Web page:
You don’t need to be a science student to know what fermented foods are. We may not be very mindful of it, but many fermented foods are a regular part of our diet. So, what are fermented foods exactly? Fermented foods are made through a process known as fermentation. The fermentation process involves microorganisms such as bacteria and yeast converting carbs such as sugar into alcohol and acids. This technique used for preserving foods is used to make various common foods such as wine and cheese. The art of fermentation provides foods with a distinct zest and tartness, but that’s not all. Fermentation also encourages the growth of beneficial bacteria known as probiotics that offer many benefits to the human body.
- 1 Science Behind Fermented Foods
- 2 Health Benefits of Fermented Foods
- 3 Improves Digestive Health
- 4 Boosts Your Immune System
- 5 Makes Food Easier to Digest
- 6 Improves Mental Health
- 7 Leads to Potential Weight Loss
- 8 Improves Heart Health
- 9 History of Fermentation
- 10 Most Popular Fermented Foods Around The Globe
- 11 Kefir
- 12 Tempeh
- 13 Kombucha
- 14 Miso
- 15 Kimchi
- 16 Recipes For Making Your Own Fermented Treats
- 17 Sauerkraut
- 18 Pickled Vegetables
- 19 Kimchi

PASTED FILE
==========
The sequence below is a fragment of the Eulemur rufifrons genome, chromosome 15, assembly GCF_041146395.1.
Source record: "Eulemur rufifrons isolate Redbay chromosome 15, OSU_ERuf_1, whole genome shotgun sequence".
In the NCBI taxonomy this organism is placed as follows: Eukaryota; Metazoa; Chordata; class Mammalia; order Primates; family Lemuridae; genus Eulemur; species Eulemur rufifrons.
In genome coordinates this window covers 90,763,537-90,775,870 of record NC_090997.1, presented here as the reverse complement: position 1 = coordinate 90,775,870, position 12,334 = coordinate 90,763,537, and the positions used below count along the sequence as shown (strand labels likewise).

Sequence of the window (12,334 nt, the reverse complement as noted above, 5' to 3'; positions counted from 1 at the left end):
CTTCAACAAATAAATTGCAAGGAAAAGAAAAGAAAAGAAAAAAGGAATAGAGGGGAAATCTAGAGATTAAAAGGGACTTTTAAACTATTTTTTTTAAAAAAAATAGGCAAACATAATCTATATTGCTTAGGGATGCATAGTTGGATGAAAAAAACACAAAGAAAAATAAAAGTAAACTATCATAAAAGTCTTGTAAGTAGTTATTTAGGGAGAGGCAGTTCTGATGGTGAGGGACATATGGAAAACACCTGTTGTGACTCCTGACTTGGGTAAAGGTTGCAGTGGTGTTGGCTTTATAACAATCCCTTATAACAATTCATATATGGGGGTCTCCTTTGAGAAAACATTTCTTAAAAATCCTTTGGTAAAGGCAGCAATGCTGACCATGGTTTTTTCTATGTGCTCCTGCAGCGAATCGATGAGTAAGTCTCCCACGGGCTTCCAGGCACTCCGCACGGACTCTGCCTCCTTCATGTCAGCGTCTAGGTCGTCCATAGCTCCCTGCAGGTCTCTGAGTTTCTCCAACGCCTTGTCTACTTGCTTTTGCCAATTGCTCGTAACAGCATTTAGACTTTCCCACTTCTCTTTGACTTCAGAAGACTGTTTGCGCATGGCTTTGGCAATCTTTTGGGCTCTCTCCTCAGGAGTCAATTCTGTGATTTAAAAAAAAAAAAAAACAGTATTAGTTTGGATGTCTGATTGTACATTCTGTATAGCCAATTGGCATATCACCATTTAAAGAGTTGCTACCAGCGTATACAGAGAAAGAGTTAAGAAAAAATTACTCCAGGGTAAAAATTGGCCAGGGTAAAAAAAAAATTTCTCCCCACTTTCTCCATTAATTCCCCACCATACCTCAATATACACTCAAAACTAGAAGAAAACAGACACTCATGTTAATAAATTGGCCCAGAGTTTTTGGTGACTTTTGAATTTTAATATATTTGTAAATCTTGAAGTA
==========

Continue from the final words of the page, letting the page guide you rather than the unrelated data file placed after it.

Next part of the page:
- 20 Yoghurt
- 21 Kombucha
- 22 The Bottom Line
Science Behind Fermented Foods
The fermentation of certain types of foods is known as culturing. This name stems from the fact this process includes the colonization of foods by communities of microbes, also known as cultures. By converting naturally-occurring sugars in food into energy for themselves, microbes cause food or beverage fermentation.
Health Benefits of Fermented Foods
Many people are incorporating fermented foods such as kombucha or kimchi into their diets due to the massive benefits that these foods provide. Even though some foods’ unfermented form has its own benefits, fermented forms tend to have higher nutrition values.
Here are some health benefits of fermented foods.
Improves Digestive Health
Studies show that the probiotics that occur due to the fermentation process help restore the balance of friendly bacteria in your gut, leading to a reduction in digestive problems. Probiotics can help also alleviate symptoms of common digestive disorders such as irritable bowel syndrome (IBS). Therefore, adding fermented foods to your diet can be helpful if you regularly experience digestive problems.
Boosts Your Immune System
The bacteria residing in your stomach have a considerable effect on your immune system. Studies reveal that since fermented foods contain high quantities of probiotics, they can help boost your immune system and reduce your chances of infections such as the common cold. Moreover, fermented foods are also quite rich in iron, zinc, and vitamin C, all of which help improve your immune system.
Makes Food Easier to Digest
The fermentation process helps in breaking down the nutrients in food. This makes them much easier to digest in comparison to their unfermented counterparts. Additionally, fermentation also helps break down anti-nutrients – compounds found in nuts, grains, and seeds that keep your body from absorbing other nutrients.
Improves Mental Health
There are a limited number of researches that reveal some additional benefits of having fermented foods. Some studies show that some probiotic strains in Fermented foods can help reduce the symptoms of depression and anxiety.
Leads to Potential Weight Loss